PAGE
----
Jesse's Weaver Hole Tale

            appeared in Sidewalks, winter 1993 issue

      Twenty years ago a deer hunter in the National Forest, fourteen miles west of Hawkes County, stumbled onto a collection of ruined lean-tos and half finished cabins, undisturbed remains of a camp where Daniel Boone and a party of settlers spent a winter.  Nearly two centuries slipped by before any one walked that valley after Boone,; and the man who found the abandoned camp had a good tale to tell.

Jesse had a better one.

I can't swear everything he said was true, but it might have been.  The Blue Ridge could hide what Jesse remembered.

When I was a boy Jesse farmed sixty acres by himself, and in the summer I spent more time there than with my own family.  Mornings we worked his garden ahead of the day's heat:  chopping weeds, picking whatever was ripe.  When we finished he usually dozed for a couple of hours, and while he napped I explored his old house.

Jesse's attic was mildewed and dusty, wasps droning in far corners as I prowled a mothball reek of old boxes, piles of rusty tools and broken furniture; all of it carried upstairs and forgotten.

The small patch of carefully tanned hair and skin came from an old trunk.  I'd handled raccoon and muskrat pelts, even the occasional mink, but this was different:  too small and too coarse to be worth saving.  After a while I carried it downstairs to Jesse.

He was awake, holding a twenty two rifle across his lap.  Groundhogs denned in the woods around his garden, and one of them could ruin two or three rows of beans in an hour.  "Whyn't you take this, boy?" he said, handing me the gun.  "You got the better eyes."

After looking to make sure nothing moved in the high weeds, I pulled the piece of fur from my pocket.  "What kind of animal did this come from?"  I asked.

Jesse settled deeper in his chair, a faint smile adding more creases to his lined face.  "I ain't seen this in a long time," he said, smoothing it flat on his knee, gazing at it as he cut a plug of tobacco from a twist of black leaf.  "Few years ago, I wanted to show it to somebody and couldn't find it."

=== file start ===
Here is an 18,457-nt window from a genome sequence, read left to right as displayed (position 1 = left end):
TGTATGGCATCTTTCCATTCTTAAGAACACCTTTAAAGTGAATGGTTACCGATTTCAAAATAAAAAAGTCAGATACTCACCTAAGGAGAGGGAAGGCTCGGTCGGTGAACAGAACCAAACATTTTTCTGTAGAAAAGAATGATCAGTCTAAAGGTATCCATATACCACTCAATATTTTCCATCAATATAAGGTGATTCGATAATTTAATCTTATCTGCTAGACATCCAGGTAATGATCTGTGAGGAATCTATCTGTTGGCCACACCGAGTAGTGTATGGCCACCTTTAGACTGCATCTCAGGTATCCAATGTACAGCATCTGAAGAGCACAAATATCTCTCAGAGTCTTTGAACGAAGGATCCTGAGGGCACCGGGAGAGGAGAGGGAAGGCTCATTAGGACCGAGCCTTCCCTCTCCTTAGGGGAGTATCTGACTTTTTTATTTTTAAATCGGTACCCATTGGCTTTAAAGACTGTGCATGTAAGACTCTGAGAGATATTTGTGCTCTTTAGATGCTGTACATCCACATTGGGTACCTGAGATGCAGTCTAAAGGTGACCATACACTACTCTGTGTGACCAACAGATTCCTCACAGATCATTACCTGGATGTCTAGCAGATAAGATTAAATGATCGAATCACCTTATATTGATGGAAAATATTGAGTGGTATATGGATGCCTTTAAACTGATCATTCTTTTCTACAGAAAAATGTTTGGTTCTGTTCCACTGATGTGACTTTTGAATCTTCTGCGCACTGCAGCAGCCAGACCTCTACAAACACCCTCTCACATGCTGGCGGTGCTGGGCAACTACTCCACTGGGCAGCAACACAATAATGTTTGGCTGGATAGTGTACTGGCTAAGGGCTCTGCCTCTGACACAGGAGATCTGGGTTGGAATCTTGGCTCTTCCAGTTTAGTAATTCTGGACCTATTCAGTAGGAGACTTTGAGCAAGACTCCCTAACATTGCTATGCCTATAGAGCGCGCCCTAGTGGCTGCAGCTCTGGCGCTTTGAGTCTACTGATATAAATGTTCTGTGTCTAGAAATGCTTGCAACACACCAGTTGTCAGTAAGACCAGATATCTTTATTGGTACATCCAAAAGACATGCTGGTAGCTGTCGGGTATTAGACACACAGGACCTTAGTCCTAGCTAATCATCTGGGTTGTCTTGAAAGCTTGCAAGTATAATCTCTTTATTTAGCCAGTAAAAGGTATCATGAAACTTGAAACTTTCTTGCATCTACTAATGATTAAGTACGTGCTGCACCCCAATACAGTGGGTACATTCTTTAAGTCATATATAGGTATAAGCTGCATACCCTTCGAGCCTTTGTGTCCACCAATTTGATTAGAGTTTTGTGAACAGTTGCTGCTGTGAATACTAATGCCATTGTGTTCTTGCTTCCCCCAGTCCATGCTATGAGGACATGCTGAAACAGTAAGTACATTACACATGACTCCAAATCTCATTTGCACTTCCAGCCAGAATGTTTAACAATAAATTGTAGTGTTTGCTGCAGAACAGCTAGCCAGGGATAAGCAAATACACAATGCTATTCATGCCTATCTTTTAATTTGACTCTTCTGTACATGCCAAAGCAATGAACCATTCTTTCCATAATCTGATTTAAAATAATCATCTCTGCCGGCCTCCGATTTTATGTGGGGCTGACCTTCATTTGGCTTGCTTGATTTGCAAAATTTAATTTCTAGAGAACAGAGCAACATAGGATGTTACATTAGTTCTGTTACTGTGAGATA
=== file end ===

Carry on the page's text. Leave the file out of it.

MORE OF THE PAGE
"What is it?"  I asked again.

And he told me his Weaver Hole tale:

      The year I turned sixteen and rented seventy acres at Holly Fork was the first time I ever kept house on my own.  The man who owned the land was only interested in timber, and years had passed since anyone tried to farm there.  I was busy at first.  There was tree stumps to burn, and wagon loads of rock to haul out of what I meant to be corn fields.

The Weaver Hole was about a mile from my cabin.  People seldom went there alone.  I never did, till I had my place fixed about like I wanted it.  But once crops were planted there was time on my hands, and I took a fish line and pole there pretty regular.

It looked exactly the same as it does today.  Prob'ly won't change none the next hundred years neither.  Three Doves Creek dropped down a waterfall, boiling white and loud over rocks till it slowed at a wide deep place.  That was the Weaver Hole.  Then there was a long lazy turn and Three Doves was a slow shallow creek again, winding through a narrow gap into an empty valley.

The Weaver Hole was spring fed from the bottom and stayed icy cold, even in July.  One of the Harris boys drowned in it years ago, and everyone marveled at how deep the sheriff dragged his hooks before snagging the body.  Mothers hated the place, were full of awful tales about current pulling people down in the deep water.  Before white people crossed to this side of the Blue Ridge, Indian mothers probably told their kids not to play at the Weaver Hole.

It was full of fish, but by day the big ones out in the deep water got away.  The edge of the drop-off was sharp rock, an easy place for a smart old bass to cut the line and bust loose.  After a time I begun to think how of an evening big fish would follow minnows into the shallows.

Nobody went to the Weaver Hole at night.  Daddy called it a snaky place, said after dark you couldn't help but step on rattlers or copperheads there.  Others claimed wildcats denned close by, said their hounds never struck a good scent at the Weaver Hole but acted crazy mad like they smelled cat.

I wasn't afraid of snakes, and after sundown in them days, wildcats screamed from ever' high ridge in Hawkes County.  They never hurt nobody, except in stories passed on by people who believed every wild tale they heard.  Besides, the best dog I ever had would be with me.  Old Rock weighed a good eighty pounds and he'd fight anything on four legs.

It seemed foolish not to catch them big fish, so one evening I set out with my dog and a cane pole.  I started out walking fast, in a hurry to get to the fish, but the farther I got from lights at the cabin the slower my pacing become.  Fifty yards away, where it was dark and quiet, all the tales about the Weaver Hole seemed closer to truth.  I made Rock wait while I went back for my shotgun, half a dozen shells and a lantern.